Your daredevil days may be over if you have a daughter. A new study suggests that parents of baby girls are less likely to take risks.
As a new parent, you're probably not about to go skydiving or run with the bulls. But apparently, that's especially the case if you're the parent of a daughter—at least, if you believe the results of a new study. Researchers interviewed new parents in UK hospitals pre- and post-birth to determine their attitudes toward risky behaviors. They discovered that parents of daughters were nearly twice as likely to be risk-averse as parents of sons, and that that cautious attitude continued for months after their children were born.
There are a few interesting takeaways from the study, "Female Babies as a Determinant of Adult Risk-Aversion," presented at the Society for Risk Analysis conference this week by researchers Ganna Pogrebna and Andrew Oswald of the Department of Economics at the University of Warwick, and David Haig of the Department of Organismic and Evolutionary Biology at Harvard University. One is that your attitude toward risk can change—though classic theories supported the idea that your risk-averse or risk-seeking attitude was a static part of your personality. Another? The researchers suggest that this information could be a factor in insurance policy decisions—perhaps even making insurance cheaper for parents of girls.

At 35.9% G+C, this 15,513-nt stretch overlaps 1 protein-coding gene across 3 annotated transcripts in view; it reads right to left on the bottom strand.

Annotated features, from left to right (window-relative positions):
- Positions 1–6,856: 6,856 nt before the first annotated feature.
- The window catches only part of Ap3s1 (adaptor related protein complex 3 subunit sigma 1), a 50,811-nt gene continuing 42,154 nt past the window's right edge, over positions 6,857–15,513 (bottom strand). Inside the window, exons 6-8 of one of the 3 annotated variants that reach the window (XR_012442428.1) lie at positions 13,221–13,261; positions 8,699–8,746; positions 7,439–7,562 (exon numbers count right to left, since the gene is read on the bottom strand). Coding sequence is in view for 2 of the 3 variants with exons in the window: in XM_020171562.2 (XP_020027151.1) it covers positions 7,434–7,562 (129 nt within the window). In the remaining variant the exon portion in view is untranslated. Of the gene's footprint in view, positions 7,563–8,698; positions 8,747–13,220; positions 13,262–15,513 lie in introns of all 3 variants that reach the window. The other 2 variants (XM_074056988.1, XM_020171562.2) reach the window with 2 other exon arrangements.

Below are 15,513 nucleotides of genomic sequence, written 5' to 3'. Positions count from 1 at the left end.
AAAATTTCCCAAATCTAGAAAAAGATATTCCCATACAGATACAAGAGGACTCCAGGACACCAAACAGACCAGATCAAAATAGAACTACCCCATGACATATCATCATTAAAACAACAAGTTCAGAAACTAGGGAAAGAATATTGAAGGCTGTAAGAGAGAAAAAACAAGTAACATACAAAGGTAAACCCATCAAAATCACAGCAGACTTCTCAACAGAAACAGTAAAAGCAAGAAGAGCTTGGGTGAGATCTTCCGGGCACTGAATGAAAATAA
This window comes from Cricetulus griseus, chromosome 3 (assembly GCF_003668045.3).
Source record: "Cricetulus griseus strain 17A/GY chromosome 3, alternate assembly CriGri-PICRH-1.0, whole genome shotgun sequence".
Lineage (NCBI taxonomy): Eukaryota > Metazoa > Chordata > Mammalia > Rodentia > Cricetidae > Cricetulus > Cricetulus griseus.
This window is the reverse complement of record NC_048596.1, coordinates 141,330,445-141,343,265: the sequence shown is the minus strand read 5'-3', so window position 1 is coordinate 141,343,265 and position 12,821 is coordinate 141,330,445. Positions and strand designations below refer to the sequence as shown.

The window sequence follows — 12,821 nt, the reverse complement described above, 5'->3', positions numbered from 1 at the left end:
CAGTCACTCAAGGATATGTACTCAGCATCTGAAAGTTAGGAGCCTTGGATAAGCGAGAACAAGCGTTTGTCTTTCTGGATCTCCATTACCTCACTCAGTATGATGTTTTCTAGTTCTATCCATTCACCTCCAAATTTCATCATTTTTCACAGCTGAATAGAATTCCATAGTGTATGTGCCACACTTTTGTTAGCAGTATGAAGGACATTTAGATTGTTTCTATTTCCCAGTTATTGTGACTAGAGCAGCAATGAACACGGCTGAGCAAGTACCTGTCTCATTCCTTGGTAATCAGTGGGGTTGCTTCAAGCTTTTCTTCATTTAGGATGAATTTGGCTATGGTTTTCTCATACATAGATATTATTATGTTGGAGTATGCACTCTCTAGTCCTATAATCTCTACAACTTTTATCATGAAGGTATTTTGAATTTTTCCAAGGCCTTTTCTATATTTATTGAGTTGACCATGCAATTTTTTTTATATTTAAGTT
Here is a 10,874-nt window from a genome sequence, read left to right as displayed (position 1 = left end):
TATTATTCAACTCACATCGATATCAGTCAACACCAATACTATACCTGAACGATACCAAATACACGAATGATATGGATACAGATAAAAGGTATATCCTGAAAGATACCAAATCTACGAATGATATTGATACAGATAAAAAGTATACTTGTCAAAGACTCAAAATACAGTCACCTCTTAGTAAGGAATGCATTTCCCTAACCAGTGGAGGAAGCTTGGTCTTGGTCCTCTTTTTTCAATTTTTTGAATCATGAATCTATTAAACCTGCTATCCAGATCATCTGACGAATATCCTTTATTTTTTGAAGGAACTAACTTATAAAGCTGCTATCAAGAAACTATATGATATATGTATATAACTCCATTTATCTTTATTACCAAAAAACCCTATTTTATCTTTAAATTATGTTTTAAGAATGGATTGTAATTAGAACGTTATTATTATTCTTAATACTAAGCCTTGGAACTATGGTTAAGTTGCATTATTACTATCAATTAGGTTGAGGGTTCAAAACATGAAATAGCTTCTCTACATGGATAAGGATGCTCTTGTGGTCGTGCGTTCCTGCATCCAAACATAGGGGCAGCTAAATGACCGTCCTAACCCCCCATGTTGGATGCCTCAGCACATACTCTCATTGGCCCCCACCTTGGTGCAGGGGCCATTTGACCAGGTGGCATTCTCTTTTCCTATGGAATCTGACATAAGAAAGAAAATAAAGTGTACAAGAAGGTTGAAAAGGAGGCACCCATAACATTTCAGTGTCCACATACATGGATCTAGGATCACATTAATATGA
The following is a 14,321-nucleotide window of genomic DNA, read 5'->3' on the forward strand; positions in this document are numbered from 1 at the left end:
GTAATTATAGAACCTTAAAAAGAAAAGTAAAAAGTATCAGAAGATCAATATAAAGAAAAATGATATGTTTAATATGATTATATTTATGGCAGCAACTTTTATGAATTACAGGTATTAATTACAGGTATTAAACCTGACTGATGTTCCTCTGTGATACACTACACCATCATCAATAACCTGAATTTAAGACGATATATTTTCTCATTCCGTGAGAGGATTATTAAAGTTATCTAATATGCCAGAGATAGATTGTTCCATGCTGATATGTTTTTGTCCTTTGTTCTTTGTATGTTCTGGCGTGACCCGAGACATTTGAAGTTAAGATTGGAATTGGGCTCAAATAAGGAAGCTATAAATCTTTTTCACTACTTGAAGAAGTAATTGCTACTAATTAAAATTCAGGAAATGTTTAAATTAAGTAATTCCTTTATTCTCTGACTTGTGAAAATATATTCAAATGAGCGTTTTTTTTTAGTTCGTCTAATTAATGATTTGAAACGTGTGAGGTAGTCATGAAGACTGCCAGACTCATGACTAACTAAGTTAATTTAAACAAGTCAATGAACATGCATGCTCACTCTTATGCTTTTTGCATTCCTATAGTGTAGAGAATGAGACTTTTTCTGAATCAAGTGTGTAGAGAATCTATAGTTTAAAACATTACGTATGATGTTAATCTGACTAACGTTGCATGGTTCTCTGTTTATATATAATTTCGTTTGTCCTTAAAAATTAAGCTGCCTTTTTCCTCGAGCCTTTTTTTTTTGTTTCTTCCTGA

But I'd say that in general, becoming a parent makes you a bit more cautious, no matter whether you're having a boy or a girl. You want to make sure your baby's safe—and that you're around to see them grow up.
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Do you feel more cautious now that you're a parent?